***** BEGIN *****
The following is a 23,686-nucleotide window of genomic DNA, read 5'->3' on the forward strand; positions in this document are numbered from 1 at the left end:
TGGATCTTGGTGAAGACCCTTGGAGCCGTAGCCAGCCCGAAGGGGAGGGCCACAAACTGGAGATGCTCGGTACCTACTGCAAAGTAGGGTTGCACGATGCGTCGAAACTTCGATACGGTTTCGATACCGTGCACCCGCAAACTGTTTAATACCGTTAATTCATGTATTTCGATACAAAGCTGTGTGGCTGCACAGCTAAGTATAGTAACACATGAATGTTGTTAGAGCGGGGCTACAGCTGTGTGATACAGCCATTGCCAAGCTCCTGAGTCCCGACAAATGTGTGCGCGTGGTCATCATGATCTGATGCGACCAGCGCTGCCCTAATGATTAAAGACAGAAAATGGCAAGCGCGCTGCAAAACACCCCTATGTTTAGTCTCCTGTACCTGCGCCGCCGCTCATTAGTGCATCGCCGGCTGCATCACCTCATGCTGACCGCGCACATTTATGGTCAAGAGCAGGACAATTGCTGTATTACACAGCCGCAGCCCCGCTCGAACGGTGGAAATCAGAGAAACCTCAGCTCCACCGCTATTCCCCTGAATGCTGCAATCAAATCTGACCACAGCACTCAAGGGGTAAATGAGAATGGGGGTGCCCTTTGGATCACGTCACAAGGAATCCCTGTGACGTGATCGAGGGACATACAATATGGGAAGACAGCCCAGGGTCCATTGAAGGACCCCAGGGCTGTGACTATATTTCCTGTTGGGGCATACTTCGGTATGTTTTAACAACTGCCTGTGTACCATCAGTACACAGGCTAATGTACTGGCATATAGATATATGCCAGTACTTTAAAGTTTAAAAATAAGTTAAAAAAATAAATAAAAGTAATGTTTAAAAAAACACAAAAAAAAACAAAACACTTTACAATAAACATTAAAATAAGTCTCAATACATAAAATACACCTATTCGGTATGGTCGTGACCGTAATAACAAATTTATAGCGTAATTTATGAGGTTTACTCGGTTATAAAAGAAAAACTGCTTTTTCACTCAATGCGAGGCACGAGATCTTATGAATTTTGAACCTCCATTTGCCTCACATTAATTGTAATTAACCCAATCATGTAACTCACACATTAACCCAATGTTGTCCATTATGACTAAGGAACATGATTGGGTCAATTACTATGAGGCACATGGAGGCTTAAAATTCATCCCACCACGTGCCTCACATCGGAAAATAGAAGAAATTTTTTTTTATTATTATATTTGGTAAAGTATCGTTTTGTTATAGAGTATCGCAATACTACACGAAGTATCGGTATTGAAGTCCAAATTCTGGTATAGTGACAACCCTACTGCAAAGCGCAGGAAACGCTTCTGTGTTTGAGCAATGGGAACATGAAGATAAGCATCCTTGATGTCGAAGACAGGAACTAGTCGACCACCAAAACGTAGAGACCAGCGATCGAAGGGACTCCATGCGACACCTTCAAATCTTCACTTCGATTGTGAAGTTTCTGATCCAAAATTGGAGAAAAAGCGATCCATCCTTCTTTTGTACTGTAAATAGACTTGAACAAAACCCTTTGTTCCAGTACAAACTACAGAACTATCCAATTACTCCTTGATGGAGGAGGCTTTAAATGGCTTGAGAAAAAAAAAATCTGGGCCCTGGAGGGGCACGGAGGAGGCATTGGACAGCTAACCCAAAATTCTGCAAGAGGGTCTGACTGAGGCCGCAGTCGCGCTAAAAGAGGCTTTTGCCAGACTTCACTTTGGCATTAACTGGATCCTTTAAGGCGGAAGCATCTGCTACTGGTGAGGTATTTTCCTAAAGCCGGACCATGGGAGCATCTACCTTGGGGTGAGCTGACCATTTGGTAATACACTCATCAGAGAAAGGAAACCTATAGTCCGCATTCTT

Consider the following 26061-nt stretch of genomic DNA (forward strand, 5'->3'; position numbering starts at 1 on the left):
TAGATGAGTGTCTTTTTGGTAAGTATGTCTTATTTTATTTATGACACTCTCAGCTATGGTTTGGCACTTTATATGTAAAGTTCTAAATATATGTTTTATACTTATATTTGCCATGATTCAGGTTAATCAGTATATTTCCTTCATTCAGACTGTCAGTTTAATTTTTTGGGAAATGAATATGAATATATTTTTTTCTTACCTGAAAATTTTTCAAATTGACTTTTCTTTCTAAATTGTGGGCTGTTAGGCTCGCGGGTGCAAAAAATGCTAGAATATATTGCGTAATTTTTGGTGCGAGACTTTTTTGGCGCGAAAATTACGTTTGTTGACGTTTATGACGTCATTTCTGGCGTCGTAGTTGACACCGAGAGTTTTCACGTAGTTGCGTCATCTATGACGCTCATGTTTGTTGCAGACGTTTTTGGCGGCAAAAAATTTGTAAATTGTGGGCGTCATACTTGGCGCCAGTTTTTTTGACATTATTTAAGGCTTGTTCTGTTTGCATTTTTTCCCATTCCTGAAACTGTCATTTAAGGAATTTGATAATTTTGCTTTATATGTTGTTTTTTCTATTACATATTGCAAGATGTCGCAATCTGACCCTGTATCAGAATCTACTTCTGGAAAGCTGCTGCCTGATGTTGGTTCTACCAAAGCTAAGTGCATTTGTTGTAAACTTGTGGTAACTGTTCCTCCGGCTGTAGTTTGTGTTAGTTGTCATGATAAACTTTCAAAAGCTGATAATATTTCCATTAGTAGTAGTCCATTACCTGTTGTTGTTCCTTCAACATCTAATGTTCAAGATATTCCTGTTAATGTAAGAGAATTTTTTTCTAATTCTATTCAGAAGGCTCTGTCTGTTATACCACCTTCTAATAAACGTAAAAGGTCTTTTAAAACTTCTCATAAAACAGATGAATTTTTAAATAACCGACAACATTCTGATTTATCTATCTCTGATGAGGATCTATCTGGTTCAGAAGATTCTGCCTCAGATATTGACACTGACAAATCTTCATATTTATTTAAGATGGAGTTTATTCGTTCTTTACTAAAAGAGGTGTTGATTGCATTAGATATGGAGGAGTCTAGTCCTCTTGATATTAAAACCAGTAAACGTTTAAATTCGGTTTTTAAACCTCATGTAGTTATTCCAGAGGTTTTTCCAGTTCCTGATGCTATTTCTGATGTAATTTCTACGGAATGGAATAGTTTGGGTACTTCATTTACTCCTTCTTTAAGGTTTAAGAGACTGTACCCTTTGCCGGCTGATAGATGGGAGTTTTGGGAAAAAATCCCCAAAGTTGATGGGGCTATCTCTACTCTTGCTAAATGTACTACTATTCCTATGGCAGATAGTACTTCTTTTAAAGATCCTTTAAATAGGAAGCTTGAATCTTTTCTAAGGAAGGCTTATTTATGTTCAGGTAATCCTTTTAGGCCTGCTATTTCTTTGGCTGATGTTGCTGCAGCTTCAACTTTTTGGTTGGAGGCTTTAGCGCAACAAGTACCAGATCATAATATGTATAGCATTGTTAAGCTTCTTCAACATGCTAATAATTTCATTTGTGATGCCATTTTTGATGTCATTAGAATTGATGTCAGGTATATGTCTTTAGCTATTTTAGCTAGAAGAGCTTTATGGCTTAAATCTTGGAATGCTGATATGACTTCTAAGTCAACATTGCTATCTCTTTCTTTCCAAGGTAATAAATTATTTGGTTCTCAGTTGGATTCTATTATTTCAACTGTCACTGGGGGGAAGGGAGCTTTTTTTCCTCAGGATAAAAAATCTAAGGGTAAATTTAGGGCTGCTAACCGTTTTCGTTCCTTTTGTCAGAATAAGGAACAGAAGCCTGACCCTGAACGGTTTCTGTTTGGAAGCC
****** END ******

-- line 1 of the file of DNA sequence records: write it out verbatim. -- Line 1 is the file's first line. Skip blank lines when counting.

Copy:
The following is a 23,686-nucleotide window of genomic DNA, read 5'->3' on the forward strand; positions in this document are numbered from 1 at the left end: